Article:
Computers, butterflies and cacti. Or are they cactus's?

I haven't blogged for a while despite wanting to keep it frequent and not give it up.  Part of the reason was my laptop died.  It would no longer power up something wrong internally I gather.  So it will have to go Ebay to a new home.

Like most of us I own a smart phone and I also have access to a tablet.  They are both fantastic devices but when you are left to using solely mobile devices their limitations quickly become apparent. 

So for four weeks or so I have been without a computer and whilst my relatively new Fuji XE1 has a fantastic internal RAW converter creating brilliant JPEG files I had no way of getting them off the camera without a computer, AARRRGGHHHH!!!!

But I am now back online with a proper computer thanks to my beautiful and generous partner.  I grew up learning Windows from 95 through to 7.  For seven years I have also been using Ubuntu and a few other Linux variants but now I have joined the cult of Mac.  I would have loved another laptop but with a 3 year old running around I think desktop is a better choice, plus I had a great monitor sitting around doing nothing.  So a mac mini is now sitting in front of me.  And with all the photos taken off the memory card it was time to take some more so why not use it while taking my Son Alex to RHS Wisley  to look at their butterfly exhibition.  It is only on for a limited period, apparently butterflies have a brief existence in this world.

I have never been to WIsley before and frankly it is not somewhere I would have thought about going to.  But Alex seemed very excited as we wandered around the grounds.  It is a very pleasant place and surprisingly we managed to get an afternoon in the UK this year where it did not rain!

As we got to the rear of the site we found the glass house that housed the butterflies.

Inside the glass house it was hot and humid and filled with people most of who had a camera in hand, I guess I was not the only one!

The butterflies where everywhere and massive.  Some where quite obvious, particularly where the fruit was but if you stopped and looked around you could find a few camouflaged away.

Beautiful creatures full of colour.

After a wander around it was time to think about going home.  We walked back through the gardens of cactus in the glass house and flowers in the outdoors.   Flowers and plants are often an opportunity for me to take some more abstract images.  The cactus was looking a bit sorry for itself but a little adjusting in Adobe Lightroom reveals a lovely image perfect for the new computer desktop

So is the plural of cactus cacti?  I have no idea.

If you live nearby get yourself down to RHS Wisley as the butterfly exhibit ends this Sunday (9th March 2014).  Especially if you have small children, they will love it!

 

Masters Snooker, Fujifilm XE1 and Pentax manual lenses

Today's blog is pretty much as it says on the tin.

 

I took the Missus to  Alexander Palace for the Masters Snooker on Friday.  Her Birthday is days before Christmas so it was effectively a Christmas/Birthday present.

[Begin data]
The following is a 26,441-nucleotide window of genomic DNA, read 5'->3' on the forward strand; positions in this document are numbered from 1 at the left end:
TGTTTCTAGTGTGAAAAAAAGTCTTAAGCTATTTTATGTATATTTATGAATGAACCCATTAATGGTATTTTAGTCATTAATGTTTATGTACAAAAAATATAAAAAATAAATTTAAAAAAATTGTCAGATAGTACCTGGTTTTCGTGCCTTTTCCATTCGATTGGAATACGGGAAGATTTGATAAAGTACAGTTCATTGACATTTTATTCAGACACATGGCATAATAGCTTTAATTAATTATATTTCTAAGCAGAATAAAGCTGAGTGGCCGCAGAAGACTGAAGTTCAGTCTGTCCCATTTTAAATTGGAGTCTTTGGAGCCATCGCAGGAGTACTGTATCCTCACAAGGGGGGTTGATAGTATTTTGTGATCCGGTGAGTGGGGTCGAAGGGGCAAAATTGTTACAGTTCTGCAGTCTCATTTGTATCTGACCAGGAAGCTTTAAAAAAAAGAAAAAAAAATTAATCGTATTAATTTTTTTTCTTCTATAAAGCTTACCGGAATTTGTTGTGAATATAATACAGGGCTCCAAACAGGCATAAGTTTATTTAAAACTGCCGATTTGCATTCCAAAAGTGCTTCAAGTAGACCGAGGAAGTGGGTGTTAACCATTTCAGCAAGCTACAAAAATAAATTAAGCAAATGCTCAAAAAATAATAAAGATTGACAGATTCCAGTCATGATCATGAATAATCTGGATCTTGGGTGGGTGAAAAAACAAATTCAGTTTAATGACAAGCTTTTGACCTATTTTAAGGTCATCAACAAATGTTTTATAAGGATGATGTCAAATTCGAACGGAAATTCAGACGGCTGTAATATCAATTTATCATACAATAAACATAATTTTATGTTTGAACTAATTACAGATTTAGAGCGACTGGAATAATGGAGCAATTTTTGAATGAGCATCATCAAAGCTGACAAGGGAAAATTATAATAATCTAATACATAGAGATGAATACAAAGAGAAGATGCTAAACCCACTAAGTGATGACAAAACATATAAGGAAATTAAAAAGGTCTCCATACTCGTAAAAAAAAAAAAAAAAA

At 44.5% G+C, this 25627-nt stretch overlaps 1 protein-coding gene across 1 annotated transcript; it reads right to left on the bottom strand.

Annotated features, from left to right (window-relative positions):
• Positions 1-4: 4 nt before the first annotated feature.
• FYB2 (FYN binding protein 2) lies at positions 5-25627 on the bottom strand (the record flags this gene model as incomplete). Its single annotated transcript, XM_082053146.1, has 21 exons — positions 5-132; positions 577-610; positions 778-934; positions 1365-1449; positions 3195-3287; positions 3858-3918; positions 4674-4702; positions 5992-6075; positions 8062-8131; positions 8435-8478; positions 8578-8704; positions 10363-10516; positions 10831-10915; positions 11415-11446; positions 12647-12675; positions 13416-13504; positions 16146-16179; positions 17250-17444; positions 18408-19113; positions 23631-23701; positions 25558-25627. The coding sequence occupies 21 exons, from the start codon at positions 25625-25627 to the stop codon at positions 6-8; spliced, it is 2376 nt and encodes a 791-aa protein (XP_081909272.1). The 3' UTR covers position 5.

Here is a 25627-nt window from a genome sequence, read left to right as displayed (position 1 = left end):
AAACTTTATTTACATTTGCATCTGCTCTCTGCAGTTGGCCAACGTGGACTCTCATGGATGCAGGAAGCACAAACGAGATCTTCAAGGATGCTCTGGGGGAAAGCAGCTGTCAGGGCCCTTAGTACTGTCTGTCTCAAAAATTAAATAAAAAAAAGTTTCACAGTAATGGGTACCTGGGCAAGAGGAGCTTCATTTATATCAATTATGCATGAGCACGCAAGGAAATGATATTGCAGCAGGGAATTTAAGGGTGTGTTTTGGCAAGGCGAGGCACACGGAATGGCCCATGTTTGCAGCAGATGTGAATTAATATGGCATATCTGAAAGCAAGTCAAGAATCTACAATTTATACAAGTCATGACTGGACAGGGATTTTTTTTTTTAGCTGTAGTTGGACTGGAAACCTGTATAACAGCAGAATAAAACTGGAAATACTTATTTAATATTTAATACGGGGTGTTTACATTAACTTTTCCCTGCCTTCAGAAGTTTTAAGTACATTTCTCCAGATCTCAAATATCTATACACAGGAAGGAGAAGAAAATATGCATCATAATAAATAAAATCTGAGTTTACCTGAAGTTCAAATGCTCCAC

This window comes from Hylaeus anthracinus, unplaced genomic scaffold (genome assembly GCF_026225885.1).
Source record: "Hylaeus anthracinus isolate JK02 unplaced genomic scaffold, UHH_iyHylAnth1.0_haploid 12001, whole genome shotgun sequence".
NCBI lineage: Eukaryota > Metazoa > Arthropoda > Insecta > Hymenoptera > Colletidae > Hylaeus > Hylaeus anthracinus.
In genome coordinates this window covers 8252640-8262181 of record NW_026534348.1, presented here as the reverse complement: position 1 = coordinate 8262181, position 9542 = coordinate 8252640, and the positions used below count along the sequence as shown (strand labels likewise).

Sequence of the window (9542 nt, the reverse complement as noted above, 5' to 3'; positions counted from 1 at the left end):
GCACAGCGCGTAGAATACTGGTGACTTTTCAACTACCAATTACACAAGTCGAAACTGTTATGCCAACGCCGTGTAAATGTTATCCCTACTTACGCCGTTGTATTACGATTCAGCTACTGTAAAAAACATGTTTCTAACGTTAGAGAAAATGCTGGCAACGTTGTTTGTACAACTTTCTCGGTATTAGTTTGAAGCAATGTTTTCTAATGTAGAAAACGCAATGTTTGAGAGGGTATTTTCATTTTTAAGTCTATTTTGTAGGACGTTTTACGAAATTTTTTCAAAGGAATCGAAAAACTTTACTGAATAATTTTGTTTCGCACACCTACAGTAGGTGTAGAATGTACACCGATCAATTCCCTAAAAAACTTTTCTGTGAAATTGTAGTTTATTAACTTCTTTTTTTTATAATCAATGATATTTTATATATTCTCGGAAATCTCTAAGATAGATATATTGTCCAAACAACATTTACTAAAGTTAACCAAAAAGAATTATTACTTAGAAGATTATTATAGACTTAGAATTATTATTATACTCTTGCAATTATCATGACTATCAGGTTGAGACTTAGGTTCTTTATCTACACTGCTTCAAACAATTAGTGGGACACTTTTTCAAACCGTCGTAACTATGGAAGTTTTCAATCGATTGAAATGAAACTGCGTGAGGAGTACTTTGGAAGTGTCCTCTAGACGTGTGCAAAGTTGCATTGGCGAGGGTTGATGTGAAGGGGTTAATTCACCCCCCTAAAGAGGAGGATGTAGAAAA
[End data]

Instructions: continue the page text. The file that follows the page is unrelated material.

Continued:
The Fujiflm XE1 is not renown for sports photography as it lacks phase detection autofocus and therefore cannot track subject.  But snooker is hardly a fast sports so that shouldn't matter.  I don't however own a native long lens for the XE1 so I wacked on the Fotodiox Pentax adapter and my 135mm Pentax manual lens.

Arriving at Alexander Palace it was a horrible wet day so we parked up and walked the hill.  It is a wonderful venue far different from the modern buildings you tend to find.  It sits on a hill overlooking central London.

Into the venue the organisers World Snooker had set up a table in the  entrance hall offering visitors the chance to show their skills (or lack of skill)  on a match table.

Later the BBC recorded their VT intros at the table and we got the opportunity to see the legend that is  Stephen Hendry . Manual focus on the XE1 is pretty simple and good fun.  More importantly they are fantastic value for money.

We then settled down in the venue to watch the legend, the truly amazing Ronnie O'Sullivan demolish Ricky Walden who really didn't put a foot wrong he just couldn't get on the table.

We then had a nice walk around the grounds and then some lunch.  While eating a gentleman approached us asking for the menu, it was none other than the great Steve Davis.  We then settled in for match two, a quick photo of the arena and then snooker time.  Probably could have and should have taken more photos but was enjoying the snooker too much. 

Ally Pally is a wonderful venue and if you get the chance do go there.

Photography through the ages

Today i wanted to write about something that I have been thinking about for the last few days since an early Christmas lunch with my Grandmother.  The title of this blog is a bit misleading, upon reading the title you might think you were expecting to read about The History of the Camera, digital photography now, 35mm film in the 80's and going even further back.

But no, I was more intrigued about our generational attitude toward photography and specifically having our picture taken.  As I mentioned earlier I had lunch with my Grandmother before Christmas, she is 92 years old and to be slightly morbid I want to ensure that I have some good quality images of her before she passes away.  Particularly so that Alex, my Son, has images that will hopefully recall nice memories as he is only 2 years old.  I brought along my camera and took a few photos while we were in the pub.  Not the best place to be taking photos candidly.